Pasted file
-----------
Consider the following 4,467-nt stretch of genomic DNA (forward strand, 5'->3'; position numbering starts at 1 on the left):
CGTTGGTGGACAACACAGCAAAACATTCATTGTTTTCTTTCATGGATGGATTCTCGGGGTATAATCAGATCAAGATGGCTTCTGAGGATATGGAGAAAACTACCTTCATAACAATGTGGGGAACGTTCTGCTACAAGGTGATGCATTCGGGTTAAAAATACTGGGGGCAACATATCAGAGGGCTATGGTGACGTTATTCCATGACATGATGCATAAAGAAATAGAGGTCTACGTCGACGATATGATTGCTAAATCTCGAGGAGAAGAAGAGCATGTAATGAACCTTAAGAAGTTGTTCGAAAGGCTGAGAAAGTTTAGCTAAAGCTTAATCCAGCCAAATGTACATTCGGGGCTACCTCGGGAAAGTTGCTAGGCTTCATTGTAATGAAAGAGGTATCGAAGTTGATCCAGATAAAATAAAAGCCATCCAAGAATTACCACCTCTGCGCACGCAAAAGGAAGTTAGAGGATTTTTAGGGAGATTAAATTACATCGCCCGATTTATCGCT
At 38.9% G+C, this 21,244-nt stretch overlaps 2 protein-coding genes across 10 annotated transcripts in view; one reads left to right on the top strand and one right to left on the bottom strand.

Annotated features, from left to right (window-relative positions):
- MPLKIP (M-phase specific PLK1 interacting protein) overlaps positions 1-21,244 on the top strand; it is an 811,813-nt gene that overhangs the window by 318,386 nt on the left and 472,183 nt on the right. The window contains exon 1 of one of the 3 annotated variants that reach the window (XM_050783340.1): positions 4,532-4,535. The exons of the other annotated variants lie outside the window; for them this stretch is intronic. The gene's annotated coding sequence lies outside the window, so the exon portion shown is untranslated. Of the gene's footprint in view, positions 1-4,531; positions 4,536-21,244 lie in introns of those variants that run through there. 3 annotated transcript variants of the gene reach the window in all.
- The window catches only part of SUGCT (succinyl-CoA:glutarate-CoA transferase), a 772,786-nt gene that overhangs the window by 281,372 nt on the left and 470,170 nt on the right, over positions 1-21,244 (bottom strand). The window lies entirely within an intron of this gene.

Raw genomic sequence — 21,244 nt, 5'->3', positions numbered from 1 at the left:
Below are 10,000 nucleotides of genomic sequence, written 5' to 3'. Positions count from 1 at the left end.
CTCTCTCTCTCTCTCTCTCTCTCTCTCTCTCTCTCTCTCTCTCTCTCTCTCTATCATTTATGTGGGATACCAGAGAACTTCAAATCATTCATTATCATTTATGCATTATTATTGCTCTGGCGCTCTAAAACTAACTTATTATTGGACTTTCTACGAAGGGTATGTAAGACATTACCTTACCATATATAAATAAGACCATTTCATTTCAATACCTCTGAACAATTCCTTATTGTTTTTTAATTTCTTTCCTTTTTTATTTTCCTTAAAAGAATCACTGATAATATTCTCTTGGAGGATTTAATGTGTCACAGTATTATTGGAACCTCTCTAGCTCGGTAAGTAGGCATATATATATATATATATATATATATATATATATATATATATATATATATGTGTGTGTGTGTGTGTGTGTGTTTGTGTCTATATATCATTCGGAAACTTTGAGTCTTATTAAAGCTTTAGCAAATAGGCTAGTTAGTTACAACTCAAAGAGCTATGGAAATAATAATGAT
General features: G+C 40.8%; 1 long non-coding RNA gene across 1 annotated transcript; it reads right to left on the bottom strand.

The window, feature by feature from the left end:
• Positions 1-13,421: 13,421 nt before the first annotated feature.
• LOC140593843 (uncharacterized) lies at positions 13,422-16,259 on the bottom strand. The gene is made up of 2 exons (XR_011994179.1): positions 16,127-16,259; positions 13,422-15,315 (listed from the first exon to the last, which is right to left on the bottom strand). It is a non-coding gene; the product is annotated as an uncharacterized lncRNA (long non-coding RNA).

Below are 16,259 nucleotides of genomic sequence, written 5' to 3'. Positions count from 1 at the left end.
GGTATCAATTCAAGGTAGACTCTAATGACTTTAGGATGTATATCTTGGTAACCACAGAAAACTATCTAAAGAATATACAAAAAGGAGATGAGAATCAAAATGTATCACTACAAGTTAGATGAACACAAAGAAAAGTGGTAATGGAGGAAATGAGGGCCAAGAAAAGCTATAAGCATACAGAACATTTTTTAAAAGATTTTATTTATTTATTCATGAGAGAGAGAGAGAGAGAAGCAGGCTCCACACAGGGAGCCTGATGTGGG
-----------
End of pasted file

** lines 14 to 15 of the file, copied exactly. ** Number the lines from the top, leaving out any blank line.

Below are 16,259 nucleotides of genomic sequence, written 5' to 3'. Positions count from 1 at the left end.
GGTATCAATTCAAGGTAGACTCTAATGACTTTAGGATGTATATCTTGGTAACCACAGAAAACTATCTAAAGAATATACAAAAAGGAGATGAGAATCAAAATGTATCACTACAAGTTAGATGAACACAAAGAAAAGTGGTAATGGAGGAAATGAGGGCCAAGAAAAGCTATAAGCATACAGAACATTTTTTAAAAGATTTTATTTATTTATTCATGAGAGAGAGAGAGAGAGAAGCAGGCTCCACACAGGGAGCCTGATGTGGG